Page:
The Day After: Trying to Make Sense of What Happened Last Night

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Wow.

I don’t really know what else to say other than that one word: wow.

It’s past noon now on Friday, but still – all I can think about is what went down last night.

Even if you aren’t a fan of either of the two teams involved, it was amazing. Even if you aren’t even a fan of the great game of baseball you have to admit – last night was pretty special.

I think I can honestly say it was the best game I have ever seen, which is something considering the two Blue Jays World Series clinching game 6’s in ’92 and ’93 were pretty damn good games.

But when you think about it, last night had it all:

Offense – 19 runs were scored on 28 hits.

Drama – Texas came to within one strike of winning its first World Series title in franchise history. Twice!

Comebacks – The Cardinals came back from 1-0, 3-2, 4-3, 7-4, and 9-7 deficits.

Pitching and defense – Well…maybe it didn’t have everything.

But it did have plenty of:

Mistakes.

I mean, loads of mistakes. First of all there were the errors. Matt Hollidaydropped a fly ball. David Freese dropped an infield pop up. Fernando Salas threw a ball into centrefield. Michael Young booted the ball not once, but

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twice. Each error either directly or indirectly lead to a run.

But there was more than just the errors. Holliday was also picked off at third by catcher Mike Napoli – which is bad. In the sixth inning – which is worse. With the bases loaded and one out in a tie game – which is inexcusable. Alexei Ogando walked in a run with the bases loaded. And though it might have been a tough play, it sure looked like Nelson Cruz butchered the Freese triple in the bottom of the ninth. As soon as the ball was hit I thought the Series was over, only to see Cruz miss it badly.

The worst mistakes, though, might be reserved for Rangers manager Ron Washington. One game after Tony La Russa was the joke of the town for his distastrous encounter with the bullpen phone, Washington made three very questionable decisions of his own:

1. Top of the fifth, two out. Rangers have the bases loaded, clinging to a 4-3 lead. The pitchers spot is due up. In a regular season game, I can see letting ColbyLewis hit for himself – you want to save the bullpen. But this is game 6 of the World Series. If you win this game, you don’t need to use your bullpen for five months. Plus – Derek Holland, a starter, is warming up and can easily pitch three innings to bridge the gap to Adams and Feliz. With the bases loaded, a pinch hitter made all the sense in the world. Instead, Lewis hit for himself, struck out feebly, and the Rangers failed to tack on any insurance runs. Insurance runs which, by the way, might have come in handy later on.

2. Bottom of the 10th, runner on second, two out. Rangers ahead 9-8, one out away from the title. Albert Pujols comes to the plate. Washington has two options – pitch to Pujols and risk losing the game on a 2-run walkoff HR. Or walk Pujols and pitch to Lance Berkman. Yes Pujols is a machine who can go deep at any moment. But aside from his Game 3 heroics, Big Albert had only one base hit in the other five games combined. Berkman was hitting .409 in the Series to that point, and was 2 for 4 in Game 6. Plus he would be batting left-handed. In 2011 he hit .277 with a .804 OPS as a righty and .307 with a .998 OPS as a lefty. I might have pitched to Pujols. Washington elected to pitch to Berkman. Tie game.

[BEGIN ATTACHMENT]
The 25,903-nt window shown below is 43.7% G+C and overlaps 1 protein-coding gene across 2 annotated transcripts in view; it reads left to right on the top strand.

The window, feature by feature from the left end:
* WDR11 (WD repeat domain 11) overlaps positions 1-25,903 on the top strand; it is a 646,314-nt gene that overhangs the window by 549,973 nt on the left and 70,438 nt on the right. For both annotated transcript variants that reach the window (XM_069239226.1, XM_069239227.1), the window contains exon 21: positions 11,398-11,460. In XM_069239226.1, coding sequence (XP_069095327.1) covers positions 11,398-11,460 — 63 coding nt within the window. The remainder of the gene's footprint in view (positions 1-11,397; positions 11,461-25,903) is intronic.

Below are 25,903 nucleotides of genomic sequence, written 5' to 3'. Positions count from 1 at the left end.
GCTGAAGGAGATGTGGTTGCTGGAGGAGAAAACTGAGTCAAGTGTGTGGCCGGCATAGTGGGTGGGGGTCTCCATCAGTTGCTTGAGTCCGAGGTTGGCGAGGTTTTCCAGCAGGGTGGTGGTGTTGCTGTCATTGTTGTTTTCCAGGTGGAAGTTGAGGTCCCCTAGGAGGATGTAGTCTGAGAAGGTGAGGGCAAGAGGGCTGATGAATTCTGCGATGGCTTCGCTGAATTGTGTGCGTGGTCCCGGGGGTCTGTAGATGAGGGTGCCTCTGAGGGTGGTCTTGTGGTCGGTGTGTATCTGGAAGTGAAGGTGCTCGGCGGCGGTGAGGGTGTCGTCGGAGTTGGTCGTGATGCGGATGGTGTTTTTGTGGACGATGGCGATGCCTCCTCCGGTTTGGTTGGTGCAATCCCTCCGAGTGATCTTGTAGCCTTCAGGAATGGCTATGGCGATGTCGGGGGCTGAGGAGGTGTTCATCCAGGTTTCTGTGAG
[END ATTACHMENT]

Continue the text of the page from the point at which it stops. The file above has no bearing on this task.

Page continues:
3. Top of the 11th, two out, runner on 1st. Again, the pitchers spot is up for the Rangers. This time, Scott Feldman is the man on deck. Aside from Game 3 of the World Series (when every Rangers pitcher got hit hard), Feldman had probably been Texas’ most reliable reliever – 0 ER in 11.1 IP. With a runner on first and two outs, it isn’t exactly a prime scoring opportunity. In order to score that run, the pinch hitter will need an extra base hit. Washington’s choice was either let Feldman hit for himself, which would allow him to stay in the game and pitch the 11th, or lift him for pinch hitter Esteban German. German’s last extra base hit came on September 24th. Washington chose German. Shockingly, German did not reach base and Feldman was lost. That forced Mark Lowe into the game. The same Mark Lowe who had only pitched one inning in the entire 2011 postseason (allowing 2 hits and a run). The same Mark Lowe who had only thrown 3.2 IP since the beginning of September. And yes, the same Mark Lowe who surrendered a walkoff HR to the very first batter he faced, David Freese. Game over.

So where does this leave Texas now? How does a team that was a mere one strike away from ending a 50 year drought – twice! – recover?

More than that, how do they recover against a St. Louis team playing with huge confidence and momentum, in St. Louis, with their ace Chris Carpenter on the mound?

Can they?

I’m not sure. The last time that a team was within one single, solitary strike of winning the World Series but failed to wrap it up was 25 years ago. That team was also trying to erase a long history of futility. They lead by two runs in extra innings, on the road, with a 3-2 series lead. Then, they imploded.

That team was the 1986 Boston Red Sox, with a poor guy by the name of Bill Buckner playing first base.

They never recovered, blowing a 3-0 lead in game 7 to lose 8-5, and prolong their World Series drought.

Will Texas avoid that same fate?

I have no idea.

But I can’t wait to find out.

 

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